Breathable Masonry Paint

The topic of Breathable Masonry Paint is probably one of the most common questions that I'm asked about. To understand it, you have to delve into the meaning of 'breathable' and then understand how this relates to allowing water into or out of a building. 

Breathable Masonry paint is almost an oxymoron. Manufacturers sell paint as 'protective, waterproof, seal your walls, weatherproof' - and yet they tell you that it is breathable. Oh dear. Its not really.

I'm going to assume that we are all talking about one thing here - water. The trouble is, water exists as several states. Ice, Liquid, and Gas. It's all the same stuff really, made up of multiples of Hydrogen and Oxygen atoms. Specifically, two hydrogen atoms to every oxygen atom. They are bonded together to form what everyone knows as H2O.  Water molecules are quite small when they are a gas - a bit like naughty kids really - they are small, move very rapidly, are very high energy, and can get into all sorts of very small spaces and hide. But.. they don't do a lot of damage, and we can all live with them. 

Enter 'breathability'.

H2O as a gas can get through most things - wood, stone, brick, cement, some paints - provided that these materials have even a very small pore sizing - and we are talking VERY small - at an atomic level. So long as water is a gas, it isn't a problem - it's not wet, it doesn't cause rot, damp walls, mould or anything else really - it's fine.  So - for something to be breathable, it has to allow water as a gas to pass through it. OK - that's not rocket science - so lets take paint - if you make some paint, and smear a thin film of it over a surface, the odds are that there will be micro holes and bubbles in it that allow gaseous water to pass through it unhindered. So what happens if we smear another coat of it over the first - less holes, less space, and less H2O gas can get through. Another coat of paint, and the odds are that nothing will get through. So breathability is something that can only be defined in very scientific terms - if someone says 'My Paint is Breathable' - either he is telling a lie, or the paint has been tested in a lab as a very thin coating in a test rig, probably around a micron or less - a micron is a thousandth of a millimetre. When I make cider for example, we filter it down to 'less than 3 micron' using a cartridge filter to take out any remaining yeast cells.  So - these paints are applied in practise, in coats up to a millimetre thick.  I think you can get the picture that they are not going to allow a lot through them at normal thicknesses, and certainly not when they are things like 'sandtex masonry paint', loaded with lumps of sand or gravel. Most paints are plastic coatings of one form or another, and plastic isn't that good at leaking unless it's got a darned great crack in it..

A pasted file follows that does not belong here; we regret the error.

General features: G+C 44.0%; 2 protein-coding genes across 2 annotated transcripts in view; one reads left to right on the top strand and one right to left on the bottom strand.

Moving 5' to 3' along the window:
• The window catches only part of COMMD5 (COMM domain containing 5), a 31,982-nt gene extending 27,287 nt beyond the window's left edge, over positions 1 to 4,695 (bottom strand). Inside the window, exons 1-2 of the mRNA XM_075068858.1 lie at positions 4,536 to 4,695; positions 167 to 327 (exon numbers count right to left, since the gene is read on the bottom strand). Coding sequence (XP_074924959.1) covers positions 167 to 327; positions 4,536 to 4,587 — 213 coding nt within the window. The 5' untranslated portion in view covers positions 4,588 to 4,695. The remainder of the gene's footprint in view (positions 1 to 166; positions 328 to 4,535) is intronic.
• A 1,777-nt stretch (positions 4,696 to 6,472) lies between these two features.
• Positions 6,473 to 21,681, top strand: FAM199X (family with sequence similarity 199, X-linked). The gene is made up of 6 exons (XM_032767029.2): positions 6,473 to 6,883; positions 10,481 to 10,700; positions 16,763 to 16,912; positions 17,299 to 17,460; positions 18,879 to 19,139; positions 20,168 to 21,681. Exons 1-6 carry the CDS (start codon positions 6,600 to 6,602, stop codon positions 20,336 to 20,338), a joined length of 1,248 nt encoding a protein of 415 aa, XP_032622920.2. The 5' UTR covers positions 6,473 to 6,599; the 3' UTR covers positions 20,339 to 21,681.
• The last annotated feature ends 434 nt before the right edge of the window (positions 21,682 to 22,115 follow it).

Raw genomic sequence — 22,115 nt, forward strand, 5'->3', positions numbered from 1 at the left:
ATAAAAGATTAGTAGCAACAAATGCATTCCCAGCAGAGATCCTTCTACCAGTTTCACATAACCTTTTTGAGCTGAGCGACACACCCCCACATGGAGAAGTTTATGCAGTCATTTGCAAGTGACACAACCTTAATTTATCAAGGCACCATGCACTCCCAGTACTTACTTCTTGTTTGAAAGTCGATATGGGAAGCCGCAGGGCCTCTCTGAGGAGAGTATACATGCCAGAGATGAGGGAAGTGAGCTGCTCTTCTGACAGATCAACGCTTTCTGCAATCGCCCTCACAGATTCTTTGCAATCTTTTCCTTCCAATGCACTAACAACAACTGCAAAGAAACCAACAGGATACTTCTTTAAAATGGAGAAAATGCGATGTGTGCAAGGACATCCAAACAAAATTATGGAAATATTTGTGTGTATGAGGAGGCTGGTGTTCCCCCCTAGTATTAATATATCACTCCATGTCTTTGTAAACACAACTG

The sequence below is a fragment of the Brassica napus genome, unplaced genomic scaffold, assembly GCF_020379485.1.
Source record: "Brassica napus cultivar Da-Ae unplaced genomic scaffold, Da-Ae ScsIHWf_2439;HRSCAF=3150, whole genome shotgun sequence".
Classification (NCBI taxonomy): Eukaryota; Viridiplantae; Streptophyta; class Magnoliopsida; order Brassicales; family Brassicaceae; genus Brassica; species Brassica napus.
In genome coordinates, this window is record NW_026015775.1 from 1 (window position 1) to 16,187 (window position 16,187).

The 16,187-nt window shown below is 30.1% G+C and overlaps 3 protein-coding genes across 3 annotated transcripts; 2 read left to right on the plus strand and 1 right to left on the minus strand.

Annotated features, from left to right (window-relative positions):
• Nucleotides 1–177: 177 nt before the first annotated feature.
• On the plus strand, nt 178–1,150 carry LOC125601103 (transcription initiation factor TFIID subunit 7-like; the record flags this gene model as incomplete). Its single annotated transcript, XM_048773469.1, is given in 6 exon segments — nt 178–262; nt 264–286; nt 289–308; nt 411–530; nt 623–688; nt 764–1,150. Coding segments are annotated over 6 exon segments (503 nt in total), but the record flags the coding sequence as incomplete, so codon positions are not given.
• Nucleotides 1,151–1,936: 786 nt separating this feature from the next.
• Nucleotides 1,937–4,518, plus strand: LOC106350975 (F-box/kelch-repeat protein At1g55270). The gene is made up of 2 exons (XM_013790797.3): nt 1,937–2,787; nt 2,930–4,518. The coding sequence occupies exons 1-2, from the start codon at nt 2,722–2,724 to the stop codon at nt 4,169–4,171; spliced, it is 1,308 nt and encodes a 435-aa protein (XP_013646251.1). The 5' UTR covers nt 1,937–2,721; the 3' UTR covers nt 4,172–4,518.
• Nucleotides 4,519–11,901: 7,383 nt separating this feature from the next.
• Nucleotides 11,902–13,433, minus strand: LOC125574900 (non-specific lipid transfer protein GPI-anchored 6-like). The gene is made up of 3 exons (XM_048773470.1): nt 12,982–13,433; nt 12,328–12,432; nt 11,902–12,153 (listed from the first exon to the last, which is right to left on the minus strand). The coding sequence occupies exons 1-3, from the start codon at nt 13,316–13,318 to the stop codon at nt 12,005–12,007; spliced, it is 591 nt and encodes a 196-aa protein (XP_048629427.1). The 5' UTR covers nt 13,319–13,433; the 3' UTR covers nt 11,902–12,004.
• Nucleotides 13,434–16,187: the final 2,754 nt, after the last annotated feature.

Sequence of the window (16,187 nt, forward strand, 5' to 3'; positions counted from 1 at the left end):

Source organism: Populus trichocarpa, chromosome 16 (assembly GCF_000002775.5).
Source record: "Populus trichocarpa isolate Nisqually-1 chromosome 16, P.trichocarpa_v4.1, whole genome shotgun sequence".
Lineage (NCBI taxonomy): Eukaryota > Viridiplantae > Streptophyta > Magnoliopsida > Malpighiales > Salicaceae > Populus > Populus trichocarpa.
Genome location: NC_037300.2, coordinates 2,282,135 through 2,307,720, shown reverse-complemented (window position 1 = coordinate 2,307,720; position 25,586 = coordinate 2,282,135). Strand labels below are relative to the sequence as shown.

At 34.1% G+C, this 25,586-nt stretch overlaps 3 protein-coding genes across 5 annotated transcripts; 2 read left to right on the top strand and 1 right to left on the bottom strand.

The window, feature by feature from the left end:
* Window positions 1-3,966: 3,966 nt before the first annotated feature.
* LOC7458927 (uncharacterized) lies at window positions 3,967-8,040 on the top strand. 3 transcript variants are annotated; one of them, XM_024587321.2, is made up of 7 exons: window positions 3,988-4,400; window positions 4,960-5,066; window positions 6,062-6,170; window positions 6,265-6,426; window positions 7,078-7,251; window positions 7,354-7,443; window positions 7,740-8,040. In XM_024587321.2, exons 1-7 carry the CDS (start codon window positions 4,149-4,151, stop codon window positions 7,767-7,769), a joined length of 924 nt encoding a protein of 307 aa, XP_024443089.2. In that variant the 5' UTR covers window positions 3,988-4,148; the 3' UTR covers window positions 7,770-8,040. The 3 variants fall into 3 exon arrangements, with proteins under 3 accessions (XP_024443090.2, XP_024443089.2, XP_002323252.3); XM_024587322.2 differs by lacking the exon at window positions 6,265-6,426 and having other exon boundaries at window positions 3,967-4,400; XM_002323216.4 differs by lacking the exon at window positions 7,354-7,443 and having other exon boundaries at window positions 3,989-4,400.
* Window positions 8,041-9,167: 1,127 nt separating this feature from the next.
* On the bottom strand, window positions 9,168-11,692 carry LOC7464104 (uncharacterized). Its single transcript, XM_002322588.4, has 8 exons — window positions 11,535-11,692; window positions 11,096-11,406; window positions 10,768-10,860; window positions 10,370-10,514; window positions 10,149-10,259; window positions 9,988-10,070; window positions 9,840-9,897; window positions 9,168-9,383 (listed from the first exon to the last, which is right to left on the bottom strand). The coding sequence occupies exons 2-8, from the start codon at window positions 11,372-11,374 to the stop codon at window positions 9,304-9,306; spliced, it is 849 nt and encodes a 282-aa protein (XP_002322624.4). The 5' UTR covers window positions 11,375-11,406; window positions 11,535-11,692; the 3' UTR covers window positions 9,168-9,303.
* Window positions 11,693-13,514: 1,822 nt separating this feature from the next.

This applies equally to PVA coatings, or silicone chemicals - things like stormguard / stormdry, thompsons water seal and so on - all these things you paint on and which claim to waterproof the wall, probably do waterproof it to a degree, for a while - but they certainly won't let water back out again and in so doing, they are going to damage brickwork and stone. Remember the damp industry and all those 'injection damp proofing chemicals' that magically created a damp course that never worked? Walls just got wetter, and flaked, spalled and disintegrated. Same chemicals.

The Elephant in the Room:

Temperature.  Water as a gas will move through some small holes. The bonds between hydrogen atoms and oxygen are very strong, and as the energy of the molecule drops (the gas cools down and the naughty kids get exhausted) the powerful bonds begin to take over - individual gas molecules clump together to form liquid water. Now, we've multiplied the size of the animal from something that will easily pass through tiny gaps in a plastic film, to something that has no chance. It's condensed - the wall got cold, dropped below dew point, and the gas became a liquid. Now it cannot get out, and the wall gets wet. This is why paint peels - water is trapped, behind it - and tries to get out, pushing the paint off the wall, or timber. What we need in ANY building, is a paint that will perform two functions - first, it physically stops moisture from getting into cracks for example - and second, that is magically able to allow liquid water to evaporate out of the wall via either capillary action, or as we've seen above, part water, part gas transferring through the pore structure of the wall. Plastic paints of any description will not allow this water as a liquid to pass through, and the wall gets wet. Its one of the causes of so called 'rising damp' where water condenses in the wall and is trapped.